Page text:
Magnesium, 24 Hour, Feces
Clinical Information Discusses physiology, pathophysiology, and general clinical aspects, as they relate to a laboratory test
Magnesium is a normal constituent in the diet and is normally present in fecal material. Magnesium is also a commonly used laxative that can be the cause of chronic diarrhea.
Sodium, potassium, chloride, and sulfate are usually the major contributors to fecal osmolality. Fecal osmolality is normally 2 x (sodium + potassium) unless there are exogenous factors inducing a change in this ratio, such as the presence of other osmotic agents (magnesium sulfate, saccharides), or drugs inducing secretions, such as phenolphthalein or bisacodyl.
If magnesium is excreted at a high rate (>30 mEq/24 hour), with an osmotic gap >100 mOsm/kg, magnesium is likely to be the principle contributor to osmotic diarrhea. Use of magnesium salts in the form of over-the-counter stool softeners is the most likely source of such excess excretion.
Diagnosis of osmotic diarrhea due to excessive ingestion of magnesium
Ruling out excessive ingestion of magnesium in the work-up of chronic diarrhea
The osmotic theory of diarrhea is explained by the equation: 2x (stool sodium + stool potassium) = stool Osmolality + or - 30 mOsm.
Normal fecal sodium and potassium in the presence of an osmotic gap (>30 mOsm/kg) suggests osmotic diarrhea.
Ingestion of more than usual dietary magnesium leading to increased excretion of fecal magnesium contributes to osmotic diarrhea.
Magnesium excretion at >30 mEq/24 hour is frequently associated with decreased fecal sodium and potassium, and is an indicator of excessive consumption of magnesium that is likely the cause of diarrhea.
Cautions Discusses conditions that may cause diagnostic confusion, including improper specimen collection and handling, inappropriate test selection, and interfering substances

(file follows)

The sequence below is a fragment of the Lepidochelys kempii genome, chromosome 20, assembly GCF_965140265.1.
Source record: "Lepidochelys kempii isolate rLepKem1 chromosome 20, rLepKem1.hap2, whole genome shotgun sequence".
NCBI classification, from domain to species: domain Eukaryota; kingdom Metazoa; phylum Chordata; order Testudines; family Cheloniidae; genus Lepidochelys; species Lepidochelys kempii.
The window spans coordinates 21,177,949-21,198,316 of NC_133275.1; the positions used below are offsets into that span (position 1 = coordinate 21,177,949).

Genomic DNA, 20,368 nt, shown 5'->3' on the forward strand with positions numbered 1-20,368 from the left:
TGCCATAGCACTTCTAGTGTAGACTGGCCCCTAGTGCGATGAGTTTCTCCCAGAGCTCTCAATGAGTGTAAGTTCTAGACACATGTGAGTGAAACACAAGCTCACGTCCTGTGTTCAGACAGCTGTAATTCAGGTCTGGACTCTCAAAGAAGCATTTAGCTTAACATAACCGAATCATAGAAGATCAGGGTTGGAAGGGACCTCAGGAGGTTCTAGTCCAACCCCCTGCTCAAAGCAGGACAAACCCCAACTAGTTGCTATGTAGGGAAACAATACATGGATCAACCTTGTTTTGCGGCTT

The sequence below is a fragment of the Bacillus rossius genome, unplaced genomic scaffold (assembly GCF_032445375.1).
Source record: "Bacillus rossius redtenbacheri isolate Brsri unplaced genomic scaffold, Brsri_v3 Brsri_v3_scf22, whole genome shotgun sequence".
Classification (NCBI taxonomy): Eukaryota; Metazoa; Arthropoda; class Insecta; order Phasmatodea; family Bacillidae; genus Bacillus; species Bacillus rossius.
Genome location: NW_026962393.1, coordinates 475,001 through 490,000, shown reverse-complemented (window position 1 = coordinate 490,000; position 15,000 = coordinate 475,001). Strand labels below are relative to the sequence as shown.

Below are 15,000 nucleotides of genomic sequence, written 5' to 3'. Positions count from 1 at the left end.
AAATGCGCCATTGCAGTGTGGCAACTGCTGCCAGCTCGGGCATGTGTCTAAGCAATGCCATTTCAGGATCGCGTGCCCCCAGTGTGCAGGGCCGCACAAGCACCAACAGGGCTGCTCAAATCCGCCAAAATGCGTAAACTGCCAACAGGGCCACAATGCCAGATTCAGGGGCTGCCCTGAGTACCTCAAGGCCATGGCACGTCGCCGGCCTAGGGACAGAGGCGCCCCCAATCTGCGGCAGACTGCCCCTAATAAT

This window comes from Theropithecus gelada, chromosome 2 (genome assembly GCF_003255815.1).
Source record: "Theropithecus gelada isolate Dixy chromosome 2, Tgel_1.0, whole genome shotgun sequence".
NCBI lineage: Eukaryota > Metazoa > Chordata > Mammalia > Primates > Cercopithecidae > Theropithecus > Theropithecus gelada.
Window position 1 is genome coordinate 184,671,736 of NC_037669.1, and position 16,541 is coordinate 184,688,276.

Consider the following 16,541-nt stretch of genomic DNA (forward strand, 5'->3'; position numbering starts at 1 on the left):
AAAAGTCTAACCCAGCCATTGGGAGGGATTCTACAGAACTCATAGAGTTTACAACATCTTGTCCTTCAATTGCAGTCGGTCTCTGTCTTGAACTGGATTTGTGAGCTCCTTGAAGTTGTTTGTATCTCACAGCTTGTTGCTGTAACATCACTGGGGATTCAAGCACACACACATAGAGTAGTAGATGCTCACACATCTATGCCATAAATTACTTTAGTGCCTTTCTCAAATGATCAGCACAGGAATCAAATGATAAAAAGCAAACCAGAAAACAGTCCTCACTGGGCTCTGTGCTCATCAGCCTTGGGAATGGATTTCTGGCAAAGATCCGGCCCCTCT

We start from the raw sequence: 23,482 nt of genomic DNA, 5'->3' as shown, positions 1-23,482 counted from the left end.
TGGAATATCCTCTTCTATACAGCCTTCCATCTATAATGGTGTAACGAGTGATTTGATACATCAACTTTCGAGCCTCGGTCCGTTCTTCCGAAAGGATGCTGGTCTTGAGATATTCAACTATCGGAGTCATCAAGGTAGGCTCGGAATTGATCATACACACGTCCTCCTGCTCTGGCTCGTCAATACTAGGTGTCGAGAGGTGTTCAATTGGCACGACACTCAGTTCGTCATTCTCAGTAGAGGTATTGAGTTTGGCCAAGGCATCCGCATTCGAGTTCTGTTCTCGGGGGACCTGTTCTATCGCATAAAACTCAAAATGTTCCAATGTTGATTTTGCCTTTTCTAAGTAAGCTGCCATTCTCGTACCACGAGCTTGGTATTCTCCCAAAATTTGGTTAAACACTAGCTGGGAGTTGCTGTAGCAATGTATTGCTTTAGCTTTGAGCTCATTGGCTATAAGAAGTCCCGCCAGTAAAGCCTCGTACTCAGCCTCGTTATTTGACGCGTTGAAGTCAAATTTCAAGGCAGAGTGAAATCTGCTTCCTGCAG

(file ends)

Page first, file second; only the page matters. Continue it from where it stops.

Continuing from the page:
This test will only be performed on watery stool (diarrhea).
Formed stools are highly unlikely to contain excessive concentrations of magnesium. Formed stools indicate normal osmolality, ruling out excessive magnesium concentration. In the event a formed stool is submitted, the test will not be performed, and the report will indicate: "A formed stool specimen was submitted for analysis. This test was not performed because it only has clinical value if performed on a naturally occurring watery stool specimen."
High concentrations of gadolinium and iodine are known to interfere with most metals tests. If either gadolinium- or iodine-containing contrast media has been administered, a specimen must not be collected for 96 hours.
Reference Values Describes reference intervals and additional information for interpretation of test results. May include intervals based on age and sex when appropriate. Intervals are Mayo-derived, unless otherwise designated. If an interpretive report is provided, the reference value field will state this.
0-15 years: not established
> or =16 years: 0-29 mEq/24 hour
Clinical References Provides recommendations for further in-depth reading of a clinical nature
1. Phillips S, Donaldson L, Geisler K, et al: Stool composition in factitial diarrhea: a 6-year experience with stool analysis. Ann Intern Med 1995;123:97-100
2. Ho J, Moyer T, Phillips S: Chronic diarrhea: the role of magnesium. Mayo Clin Proc 1995;70:1091-1092
3. Fine KD, Santa Ana CA, Fordtran JS : Diagnosis of magnesium-induced diarrhea. N Engl J Med 1991;324:1012-1017